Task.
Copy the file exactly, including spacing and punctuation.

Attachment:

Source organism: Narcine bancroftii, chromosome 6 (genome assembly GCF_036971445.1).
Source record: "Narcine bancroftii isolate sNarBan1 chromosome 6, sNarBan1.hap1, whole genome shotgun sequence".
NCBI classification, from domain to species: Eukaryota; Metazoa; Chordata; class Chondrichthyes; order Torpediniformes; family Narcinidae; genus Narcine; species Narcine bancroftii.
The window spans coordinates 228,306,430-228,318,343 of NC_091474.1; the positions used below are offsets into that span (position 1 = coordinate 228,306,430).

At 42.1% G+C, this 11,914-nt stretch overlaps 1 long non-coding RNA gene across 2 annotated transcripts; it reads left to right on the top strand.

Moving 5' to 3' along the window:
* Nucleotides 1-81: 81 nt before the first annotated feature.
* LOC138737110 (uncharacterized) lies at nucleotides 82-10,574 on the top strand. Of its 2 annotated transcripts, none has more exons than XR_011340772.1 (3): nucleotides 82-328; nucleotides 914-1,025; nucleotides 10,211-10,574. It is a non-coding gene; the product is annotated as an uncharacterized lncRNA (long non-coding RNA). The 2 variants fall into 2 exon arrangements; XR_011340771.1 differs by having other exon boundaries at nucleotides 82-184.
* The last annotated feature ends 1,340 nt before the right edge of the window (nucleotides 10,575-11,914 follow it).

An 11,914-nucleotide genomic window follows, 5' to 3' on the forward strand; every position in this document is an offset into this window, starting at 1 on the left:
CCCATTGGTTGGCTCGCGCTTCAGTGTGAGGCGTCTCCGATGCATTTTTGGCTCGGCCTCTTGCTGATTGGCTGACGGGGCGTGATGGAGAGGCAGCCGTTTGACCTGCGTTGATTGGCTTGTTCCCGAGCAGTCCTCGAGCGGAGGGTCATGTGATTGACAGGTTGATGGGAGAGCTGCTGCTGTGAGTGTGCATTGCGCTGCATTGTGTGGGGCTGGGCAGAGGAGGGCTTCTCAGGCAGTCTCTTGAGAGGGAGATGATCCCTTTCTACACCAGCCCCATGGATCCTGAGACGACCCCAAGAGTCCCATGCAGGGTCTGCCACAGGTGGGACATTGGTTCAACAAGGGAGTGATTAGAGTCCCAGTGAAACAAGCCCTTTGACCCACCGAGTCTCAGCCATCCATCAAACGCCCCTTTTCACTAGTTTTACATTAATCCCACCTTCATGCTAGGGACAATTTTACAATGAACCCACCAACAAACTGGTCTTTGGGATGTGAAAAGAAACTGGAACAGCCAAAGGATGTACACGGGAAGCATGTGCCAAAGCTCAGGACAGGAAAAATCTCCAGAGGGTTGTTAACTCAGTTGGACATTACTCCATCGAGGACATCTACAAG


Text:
Source organism: Narcine bancroftii, chromosome 6 (genome assembly GCF_036971445.1).
Source record: "Narcine bancroftii isolate sNarBan1 chromosome 6, sNarBan1.hap1, whole genome shotgun sequence".
NCBI classification, from domain to species: Eukaryota; Metazoa; Chordata; class Chondrichthyes; order Torpediniformes; family Narcinidae; genus Narcine; species Narcine bancroftii.
The window spans coordinates 228,306,430-228,318,343 of NC_091474.1; the positions used below are offsets into that span (position 1 = coordinate 228,306,430).

At 42.1% G+C, this 11,914-nt stretch overlaps 1 long non-coding RNA gene across 2 annotated transcripts; it reads left to right on the top strand.

Moving 5' to 3' along the window:
* Nucleotides 1-81: 81 nt before the first annotated feature.
* LOC138737110 (uncharacterized) lies at nucleotides 82-10,574 on the top strand. Of its 2 annotated transcripts, none has more exons than XR_011340772.1 (3): nucleotides 82-328; nucleotides 914-1,025; nucleotides 10,211-10,574. It is a non-coding gene; the product is annotated as an uncharacterized lncRNA (long non-coding RNA). The 2 variants fall into 2 exon arrangements; XR_011340771.1 differs by having other exon boundaries at nucleotides 82-184.
* The last annotated feature ends 1,340 nt before the right edge of the window (nucleotides 10,575-11,914 follow it).

An 11,914-nucleotide genomic window follows, 5' to 3' on the forward strand; every position in this document is an offset into this window, starting at 1 on the left:
CCCATTGGTTGGCTCGCGCTTCAGTGTGAGGCGTCTCCGATGCATTTTTGGCTCGGCCTCTTGCTGATTGGCTGACGGGGCGTGATGGAGAGGCAGCCGTTTGACCTGCGTTGATTGGCTTGTTCCCGAGCAGTCCTCGAGCGGAGGGTCATGTGATTGACAGGTTGATGGGAGAGCTGCTGCTGTGAGTGTGCATTGCGCTGCATTGTGTGGGGCTGGGCAGAGGAGGGCTTCTCAGGCAGTCTCTTGAGAGGGAGATGATCCCTTTCTACACCAGCCCCATGGATCCTGAGACGACCCCAAGAGTCCCATGCAGGGTCTGCCACAGGTGGGACATTGGTTCAACAAGGGAGTGATTAGAGTCCCAGTGAAACAAGCCCTTTGACCCACCGAGTCTCAGCCATCCATCAAACGCCCCTTTTCACTAGTTTTACATTAATCCCACCTTCATGCTAGGGACAATTTTACAATGAACCCACCAACAAACTGGTCTTTGGGATGTGAAAAGAAACTGGAACAGCCAAAGGATGTACACGGGAAGCATGTGCCAAAGCTCAGGACAGGAAAAATCTCCAGAGGGTTGTTAACTCAGTTGGACATTACTCCATCGAGGACATCTACAAG